Gale`s View Extra - Herne Bay Mail Service -  29th June 2011
Let us assume – and it is a very dangerous assumption indeed – that the availability of spare capacity and machinery makes it sensible to sort post and packages destined for Herne Bay and Whitstable in Canterbury.
Let us set aside, for the sake of the argument, the fact that to reach the Canterbury sorting office off Military Road and tucked away behind the City Hall it is necessary, first, to traverse the City from which ever trunk route is taken by lorries and then to negotiate a collection of the worst-designed and most congested roundabouts in Kent.
Let us agree that there is an army of postal workers on the doorstep of the antiquated Canterbury site waiting to pre-sort mail for onward delivery to the coastal towns and villages and that transferring the work from other sorting offices will save Royal Mail such sums of money as to justify the exercise.
Having, for the sake of the argument, agreed all of this then there are certain other issues that need to be addressed.
Letters and packages bound for homes and businesses in Herne Bay and Whitstable will still have to be delivered by the postmen and women of those Towns.  The post will have to reach them in time, one hopes, to be of value to, particularly, the firms that still rely upon the snail-mail service for the delivery of, for example, signed documents and mail-order goods.  Households may be willing to wait for the inevitable gas bill or tax repayment demand but for some an early delivery is the lifeblood of commerce.
So, will there be a fleet of Noddy vans, each containing two “buddy buddy” postpeople, fighting their way through the rush hour traffic from Canterbury to Herne Bay every morning?  And, setting aside the congestion and the fact that the Sturry level crossing will almost certainly cause further delay, how many thousands of miles of carbon emissions will this add to the local environment each week?
Then there is the small matter of undelivered packets.  It is generally accepted, except by those determined to live in the past, that over the past five years the nature of postal traffic has changed dramatically.  Save for Christmas and Birthday cards, some documents and the occasional handwritten postcard or letter, the majority of communications are now sent and received electronically. Conversely, the growth in e-shopping has led to a consequential increase in the number and size of packets being delivered and it is this change, and it is the resulting increase in the weight of postal sacks, that has led to the phasing out of the much-loved bicycle and the increase in the number of vans and the introduction of the “buddy buddy walks” that caused such havoc over last Christmas.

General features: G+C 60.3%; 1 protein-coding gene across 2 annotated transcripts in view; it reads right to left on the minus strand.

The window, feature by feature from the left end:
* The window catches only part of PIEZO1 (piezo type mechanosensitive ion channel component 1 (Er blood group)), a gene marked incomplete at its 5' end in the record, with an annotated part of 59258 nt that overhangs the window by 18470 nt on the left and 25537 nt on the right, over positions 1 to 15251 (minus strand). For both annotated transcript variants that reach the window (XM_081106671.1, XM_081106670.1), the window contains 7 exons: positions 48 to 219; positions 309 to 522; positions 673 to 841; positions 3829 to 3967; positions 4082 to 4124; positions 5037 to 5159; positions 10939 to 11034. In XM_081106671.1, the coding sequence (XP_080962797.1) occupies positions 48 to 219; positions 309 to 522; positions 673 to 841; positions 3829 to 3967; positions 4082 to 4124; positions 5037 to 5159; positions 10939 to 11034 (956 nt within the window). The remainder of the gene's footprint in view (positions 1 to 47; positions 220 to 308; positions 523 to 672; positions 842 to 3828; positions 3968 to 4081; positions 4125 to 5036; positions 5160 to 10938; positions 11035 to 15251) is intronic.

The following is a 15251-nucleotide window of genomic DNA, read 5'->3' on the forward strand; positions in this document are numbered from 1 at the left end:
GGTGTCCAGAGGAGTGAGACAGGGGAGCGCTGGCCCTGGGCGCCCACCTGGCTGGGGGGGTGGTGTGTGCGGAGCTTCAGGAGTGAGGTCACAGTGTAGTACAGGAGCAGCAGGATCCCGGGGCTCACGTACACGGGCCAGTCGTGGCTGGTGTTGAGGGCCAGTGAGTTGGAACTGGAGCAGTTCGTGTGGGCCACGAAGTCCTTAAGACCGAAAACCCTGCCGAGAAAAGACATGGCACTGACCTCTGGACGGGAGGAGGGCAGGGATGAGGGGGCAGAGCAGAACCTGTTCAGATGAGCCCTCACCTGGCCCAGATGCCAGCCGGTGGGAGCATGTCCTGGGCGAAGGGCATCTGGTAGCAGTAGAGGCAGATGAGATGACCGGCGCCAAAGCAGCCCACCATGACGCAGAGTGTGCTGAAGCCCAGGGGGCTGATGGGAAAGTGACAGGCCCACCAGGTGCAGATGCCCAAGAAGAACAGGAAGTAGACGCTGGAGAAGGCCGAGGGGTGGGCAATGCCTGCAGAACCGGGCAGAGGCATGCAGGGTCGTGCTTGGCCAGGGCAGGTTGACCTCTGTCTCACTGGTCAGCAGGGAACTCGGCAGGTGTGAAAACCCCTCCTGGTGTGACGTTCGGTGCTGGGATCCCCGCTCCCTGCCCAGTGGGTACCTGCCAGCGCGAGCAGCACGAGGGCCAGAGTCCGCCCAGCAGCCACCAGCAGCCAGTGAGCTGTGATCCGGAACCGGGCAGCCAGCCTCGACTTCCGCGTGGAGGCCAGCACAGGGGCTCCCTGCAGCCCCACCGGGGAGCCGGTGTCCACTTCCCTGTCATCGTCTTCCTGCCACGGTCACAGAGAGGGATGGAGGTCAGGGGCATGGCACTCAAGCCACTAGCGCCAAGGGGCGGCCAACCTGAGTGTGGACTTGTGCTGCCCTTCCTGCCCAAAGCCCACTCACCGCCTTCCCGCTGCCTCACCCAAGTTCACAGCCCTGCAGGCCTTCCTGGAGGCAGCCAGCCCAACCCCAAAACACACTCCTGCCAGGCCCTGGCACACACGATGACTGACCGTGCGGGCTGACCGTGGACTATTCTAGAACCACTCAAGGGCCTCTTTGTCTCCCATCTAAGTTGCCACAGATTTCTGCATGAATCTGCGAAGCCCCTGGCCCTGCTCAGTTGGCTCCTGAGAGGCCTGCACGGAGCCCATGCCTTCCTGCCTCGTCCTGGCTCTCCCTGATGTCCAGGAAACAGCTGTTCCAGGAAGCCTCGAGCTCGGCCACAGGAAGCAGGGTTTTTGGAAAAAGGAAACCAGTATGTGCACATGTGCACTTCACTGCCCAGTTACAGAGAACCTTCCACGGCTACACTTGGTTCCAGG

Back to the undelivered packets and the mail that, because the postmen have run out of shift-time, will not be delivered today but will have to be delivered tomorrow.  Will these items all be returned to Canterbury at the cost of yet more road miles, to be held for collection and delivered late on the following day? And will customers then be required to travel by car or bus or bicycle or horse and cart or on walking frames from the Coastal towns to collect from Military Road what is their own property?
One less than sensible suggestion is that postmen should take their vans home with them keeping undelivered items locked inside.  So just how long will it take the criminal fraternity of Herne Bay to realise a Royal Mail van parked at night is likely to contain goodies?
It should surprise nobody to learn that this ill thought through  proposal has been offered by the same  management that, having been given 2010 years of notice of Christmas then chose to introduce a major reorganisation and change in procedures at the very busiest time of the year.  These are the people who, with their forebears and under the  leadership of Allan Leighton and Adam Crozier and on Peter (now Lord) Mandelson`s watch transformed a profit-making organisation into a financial albatross.
It is now public knowledge that a few weeks ago I met, at the House of Commons, with the new Chief Executive of the Royal Mail, Ms. Moya Greene, and that she agreed to personally review the plans to shut the Herne Bay and Whitstable sorting offices in the light of my concerns and the local geography. For that I am grateful.   It was, of course, highly unlikely that the decision to transfer sorting to a central, albeit wholly unsuitable, Canterbury location would be reversed for to do so might generate a flood of “me too” requests for similar reviews of similar proposals.
What is essential, though, is that if we are to obviate the threatened daily and nightly convoy of postvans shuttling between the coast and the City and if we are to facilitate a continued service to business and homes (Note to Ms. Greene: you are running a public service and you want the taxpayer to bail out your pension funds to the tune of many millions of pounds so it might be a good idea to deliver) then a Royal Mail depot on the coast will have to be maintained.  The location that has the best road access (on the Old Thanet Way) and is the most modern, is Herne Bay.
These decisions have been called in and are now to be taken personally by the Chief Executive in what I am told by her team is the only review of its kind that has taken place.  If the wrong decisions are taken, and if as a result we suffer a deterioration of the service or a re-run of the 2010 Christmas chaos then there will be no snow, no junior executives, no extenuating circumstances to blame. It will be Ms Greene`s personal reputation at stake and her head on the block.

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